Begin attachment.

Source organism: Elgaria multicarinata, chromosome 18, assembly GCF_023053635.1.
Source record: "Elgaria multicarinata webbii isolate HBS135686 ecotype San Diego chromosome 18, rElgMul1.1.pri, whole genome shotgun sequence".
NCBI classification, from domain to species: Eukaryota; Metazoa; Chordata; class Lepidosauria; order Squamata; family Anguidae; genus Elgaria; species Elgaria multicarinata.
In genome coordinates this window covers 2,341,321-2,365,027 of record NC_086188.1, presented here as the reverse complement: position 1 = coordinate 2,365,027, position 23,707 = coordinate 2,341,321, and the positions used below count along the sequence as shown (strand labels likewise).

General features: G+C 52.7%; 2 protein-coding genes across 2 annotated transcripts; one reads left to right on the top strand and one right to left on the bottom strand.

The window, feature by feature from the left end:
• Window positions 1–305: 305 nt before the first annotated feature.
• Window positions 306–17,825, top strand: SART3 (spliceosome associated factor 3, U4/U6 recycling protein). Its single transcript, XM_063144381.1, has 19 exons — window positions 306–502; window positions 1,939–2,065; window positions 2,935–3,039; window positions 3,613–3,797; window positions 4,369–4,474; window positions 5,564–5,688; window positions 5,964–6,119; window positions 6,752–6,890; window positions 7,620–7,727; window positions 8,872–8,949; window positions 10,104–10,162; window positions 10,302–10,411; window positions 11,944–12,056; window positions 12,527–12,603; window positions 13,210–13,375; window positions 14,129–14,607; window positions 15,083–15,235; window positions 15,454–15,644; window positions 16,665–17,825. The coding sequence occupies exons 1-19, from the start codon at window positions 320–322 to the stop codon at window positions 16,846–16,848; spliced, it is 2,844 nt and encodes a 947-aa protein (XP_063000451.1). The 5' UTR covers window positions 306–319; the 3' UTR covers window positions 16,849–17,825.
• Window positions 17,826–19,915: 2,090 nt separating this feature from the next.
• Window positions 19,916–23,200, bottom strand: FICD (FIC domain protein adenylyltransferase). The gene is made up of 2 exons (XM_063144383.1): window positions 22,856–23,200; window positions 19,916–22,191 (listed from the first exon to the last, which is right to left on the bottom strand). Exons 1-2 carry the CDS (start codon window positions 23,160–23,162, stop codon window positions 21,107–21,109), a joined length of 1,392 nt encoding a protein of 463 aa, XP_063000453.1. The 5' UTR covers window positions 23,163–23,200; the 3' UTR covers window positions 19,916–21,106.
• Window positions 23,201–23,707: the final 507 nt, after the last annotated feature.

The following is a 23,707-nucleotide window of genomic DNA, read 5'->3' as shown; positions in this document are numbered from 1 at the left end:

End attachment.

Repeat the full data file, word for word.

Source organism: Elgaria multicarinata, chromosome 18, assembly GCF_023053635.1.
Source record: "Elgaria multicarinata webbii isolate HBS135686 ecotype San Diego chromosome 18, rElgMul1.1.pri, whole genome shotgun sequence".
NCBI classification, from domain to species: Eukaryota; Metazoa; Chordata; class Lepidosauria; order Squamata; family Anguidae; genus Elgaria; species Elgaria multicarinata.
In genome coordinates this window covers 2,341,321-2,365,027 of record NC_086188.1, presented here as the reverse complement: position 1 = coordinate 2,365,027, position 23,707 = coordinate 2,341,321, and the positions used below count along the sequence as shown (strand labels likewise).

General features: G+C 52.7%; 2 protein-coding genes across 2 annotated transcripts; one reads left to right on the top strand and one right to left on the bottom strand.

The window, feature by feature from the left end:
• Window positions 1–305: 305 nt before the first annotated feature.
• Window positions 306–17,825, top strand: SART3 (spliceosome associated factor 3, U4/U6 recycling protein). Its single transcript, XM_063144381.1, has 19 exons — window positions 306–502; window positions 1,939–2,065; window positions 2,935–3,039; window positions 3,613–3,797; window positions 4,369–4,474; window positions 5,564–5,688; window positions 5,964–6,119; window positions 6,752–6,890; window positions 7,620–7,727; window positions 8,872–8,949; window positions 10,104–10,162; window positions 10,302–10,411; window positions 11,944–12,056; window positions 12,527–12,603; window positions 13,210–13,375; window positions 14,129–14,607; window positions 15,083–15,235; window positions 15,454–15,644; window positions 16,665–17,825. The coding sequence occupies exons 1-19, from the start codon at window positions 320–322 to the stop codon at window positions 16,846–16,848; spliced, it is 2,844 nt and encodes a 947-aa protein (XP_063000451.1). The 5' UTR covers window positions 306–319; the 3' UTR covers window positions 16,849–17,825.
• Window positions 17,826–19,915: 2,090 nt separating this feature from the next.
• Window positions 19,916–23,200, bottom strand: FICD (FIC domain protein adenylyltransferase). The gene is made up of 2 exons (XM_063144383.1): window positions 22,856–23,200; window positions 19,916–22,191 (listed from the first exon to the last, which is right to left on the bottom strand). Exons 1-2 carry the CDS (start codon window positions 23,160–23,162, stop codon window positions 21,107–21,109), a joined length of 1,392 nt encoding a protein of 463 aa, XP_063000453.1. The 5' UTR covers window positions 23,163–23,200; the 3' UTR covers window positions 19,916–21,106.
• Window positions 23,201–23,707: the final 507 nt, after the last annotated feature.

The following is a 23,707-nucleotide window of genomic DNA, read 5'->3' as shown; positions in this document are numbered from 1 at the left end: